Double-Michelin-starred Faroese chef of KOKS restaurant Poul Andrias Ziska is photographed outside the restaurant housed in the Poul Egedes House in Ilimanaq, Greenland on 28th June 2022

Double-Michelin-starred Faroese chef of KOKS restaurant Poul Andrias Ziska is photographed outside the restaurant housed in the Poul Egedes House in Ilimanaq, Greenland on 28th June 2022. Photo by Odd ANDERSEN / AFP

The young chef previously ran KOKS at home in the remote Faroe Islands, where he won his first star in 2017, his second in 2019, and the title of the
world’s most isolated Michelin restaurant. 

He plans to return there for a permanent installation, but explains he had always wanted to stretch his gastronomical legs in another territory in the
far north, like Iceland, Greenland or even Svalbard.

He finally chose Ilimanaq, located an hour’s boat trip from Ilulissat, the third-largest town in Greenland and famous for its huge glacier.

Greenland, the world’s largest island, is an autonomous Danish dependent territory.

Local products

“We just found it more suitable, more fun to do something completely different before we move back in our permanent restaurant,” he tells AFP from
his kitchen, set up in a trailer outside the house with the dining area.

With 20 courses, the extensive tasting menu will delight the taste buds for some 2,100 kroner ($280), excluding wine and drinks.

“The menu is exquisite and sends you to the far north and back,” Devid Gualandris, a charmed visitor, tells AFP.

“From the whale bites to the wines, from the freshly caught fish and shellfish to the curated desserts, everything is bursting with flavour.”

While whale meat is a staple food in Greenland and Ziska’s native Faroe Islands, whaling is banned in most of the world and activists have called for
an end to the practice.

A KOKS chef prepares food at the kitchen of the restaurant housed in the Poul Egedes House in Ilimanaq, Greenland, on 28th June 2022.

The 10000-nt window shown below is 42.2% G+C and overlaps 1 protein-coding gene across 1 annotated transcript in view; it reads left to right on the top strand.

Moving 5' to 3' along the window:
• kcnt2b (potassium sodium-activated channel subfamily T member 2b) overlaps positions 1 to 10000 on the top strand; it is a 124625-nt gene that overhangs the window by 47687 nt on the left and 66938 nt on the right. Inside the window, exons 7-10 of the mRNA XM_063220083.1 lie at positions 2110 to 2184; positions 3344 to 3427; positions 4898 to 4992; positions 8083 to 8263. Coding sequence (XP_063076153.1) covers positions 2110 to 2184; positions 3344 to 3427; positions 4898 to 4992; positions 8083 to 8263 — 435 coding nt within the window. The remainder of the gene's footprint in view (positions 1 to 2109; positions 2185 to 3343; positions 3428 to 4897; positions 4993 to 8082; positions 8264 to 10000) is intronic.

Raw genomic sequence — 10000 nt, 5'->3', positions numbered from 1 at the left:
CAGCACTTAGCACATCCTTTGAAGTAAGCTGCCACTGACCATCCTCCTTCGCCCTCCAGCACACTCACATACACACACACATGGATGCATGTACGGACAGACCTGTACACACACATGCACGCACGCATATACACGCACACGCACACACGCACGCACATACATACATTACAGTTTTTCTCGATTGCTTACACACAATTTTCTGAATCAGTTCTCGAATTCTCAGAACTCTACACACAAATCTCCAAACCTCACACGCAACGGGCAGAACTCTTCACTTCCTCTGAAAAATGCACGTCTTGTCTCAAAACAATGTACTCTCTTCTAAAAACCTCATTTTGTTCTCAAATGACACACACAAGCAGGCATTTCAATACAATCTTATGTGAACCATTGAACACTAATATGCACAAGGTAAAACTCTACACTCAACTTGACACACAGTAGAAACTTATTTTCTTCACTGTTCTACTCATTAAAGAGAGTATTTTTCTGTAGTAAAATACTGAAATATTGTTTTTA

A KOKS chef prepares food at the kitchen of the restaurant housed in the Poul Egedes House in Ilimanaq, Greenland, on 28th June 2022. Photo by Odd ANDERSEN / AFP

An unlikely locale for a gourmet restaurant, Ilimanaq — Greenlandic for “place of hope” — is home to a small community living in picturesque wooden
houses, next to hiking trails and more fittingly a luxury hotel, making it an ideal stopover for wealthy tourists seeking to explore new frontiers.

For Ziska, the customers in Greenland are different.

“There are a lot of people for which the number one priority is to visit Greenland and then they come to our restaurant,” he says.

“In the Faroe Islands we had mainly people interested in coming and eating at our restaurant and then obviously also visiting the Faroe Islands,” the
chef explains.

In addition to the adventurers who have already been lured by the Arctic landscape, the Greenlandic Tourist Board hopes the restaurant will also help
attract gourmet travellers.   

People get seated in a restaurant overlooking Disko Bay in Ilulissat, western Greenland, on 30th June, 2022.

People get seated in a restaurant overlooking Disko Bay in Ilulissat, western Greenland, on 30th June, 2022. Photo by Odd ANDERSEN / AFP

“The unique combination of high-level gastronomy, the inherent sustainability of the North Atlantic cuisine and the characteristic nature and resources of the Disko Bay, speaks to all our senses,” Visit Greenland’s director, Hjortur Smarason, said when announcing the arrival of KOKS.

Accommodation at the Ilimanaq Lodge, the current home of the KOKS restaurant in Ilimanaq, Greenland, where guests can watch whales and floating icebergs in the Disko Bay. Photo by Odd ANDERSEN / AFP

A long-overlooked destination, Greenland — an Arctic island territory nine times the size of the UK — welcomed more than 100,000 tourists in 2019, nearly double its population, before Covid cut the momentum.

Smarason said the presence of KOKS “is exactly what we strive for in our effort to reach a certain distinguished kind of guests”.  The restaurant is open between the 12th June and 8th September, 2022 and 2023.